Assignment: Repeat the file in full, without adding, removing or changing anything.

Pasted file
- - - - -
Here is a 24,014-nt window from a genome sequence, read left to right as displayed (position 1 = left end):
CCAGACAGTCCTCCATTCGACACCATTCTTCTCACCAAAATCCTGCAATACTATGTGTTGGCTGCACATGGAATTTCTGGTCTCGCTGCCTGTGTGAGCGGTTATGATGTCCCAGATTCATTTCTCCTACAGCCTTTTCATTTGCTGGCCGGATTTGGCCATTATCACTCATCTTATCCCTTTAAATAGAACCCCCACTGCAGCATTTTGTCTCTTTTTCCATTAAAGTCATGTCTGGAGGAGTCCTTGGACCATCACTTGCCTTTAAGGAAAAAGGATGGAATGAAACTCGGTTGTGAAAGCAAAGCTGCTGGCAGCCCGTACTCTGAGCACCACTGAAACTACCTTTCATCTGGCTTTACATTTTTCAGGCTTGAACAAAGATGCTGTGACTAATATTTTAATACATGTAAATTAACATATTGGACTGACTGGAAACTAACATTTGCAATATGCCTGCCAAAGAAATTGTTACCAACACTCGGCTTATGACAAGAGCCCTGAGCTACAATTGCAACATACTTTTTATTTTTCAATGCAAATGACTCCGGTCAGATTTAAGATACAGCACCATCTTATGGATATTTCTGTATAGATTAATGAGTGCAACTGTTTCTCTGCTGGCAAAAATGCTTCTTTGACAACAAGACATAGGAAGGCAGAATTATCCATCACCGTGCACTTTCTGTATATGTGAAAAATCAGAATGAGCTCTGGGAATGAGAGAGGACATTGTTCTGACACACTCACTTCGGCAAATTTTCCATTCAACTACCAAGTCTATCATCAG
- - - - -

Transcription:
Here is a 24,014-nt window from a genome sequence, read left to right as displayed (position 1 = left end):
CCAGACAGTCCTCCATTCGACACCATTCTTCTCACCAAAATCCTGCAATACTATGTGTTGGCTGCACATGGAATTTCTGGTCTCGCTGCCTGTGTGAGCGGTTATGATGTCCCAGATTCATTTCTCCTACAGCCTTTTCATTTGCTGGCCGGATTTGGCCATTATCACTCATCTTATCCCTTTAAATAGAACCCCCACTGCAGCATTTTGTCTCTTTTTCCATTAAAGTCATGTCTGGAGGAGTCCTTGGACCATCACTTGCCTTTAAGGAAAAAGGATGGAATGAAACTCGGTTGTGAAAGCAAAGCTGCTGGCAGCCCGTACTCTGAGCACCACTGAAACTACCTTTCATCTGGCTTTACATTTTTCAGGCTTGAACAAAGATGCTGTGACTAATATTTTAATACATGTAAATTAACATATTGGACTGACTGGAAACTAACATTTGCAATATGCCTGCCAAAGAAATTGTTACCAACACTCGGCTTATGACAAGAGCCCTGAGCTACAATTGCAACATACTTTTTATTTTTCAATGCAAATGACTCCGGTCAGATTTAAGATACAGCACCATCTTATGGATATTTCTGTATAGATTAATGAGTGCAACTGTTTCTCTGCTGGCAAAAATGCTTCTTTGACAACAAGACATAGGAAGGCAGAATTATCCATCACCGTGCACTTTCTGTATATGTGAAAAATCAGAATGAGCTCTGGGAATGAGAGAGGACATTGTTCTGACACACTCACTTCGGCAAATTTTCCATTCAACTACCAAGTCTATCATCAG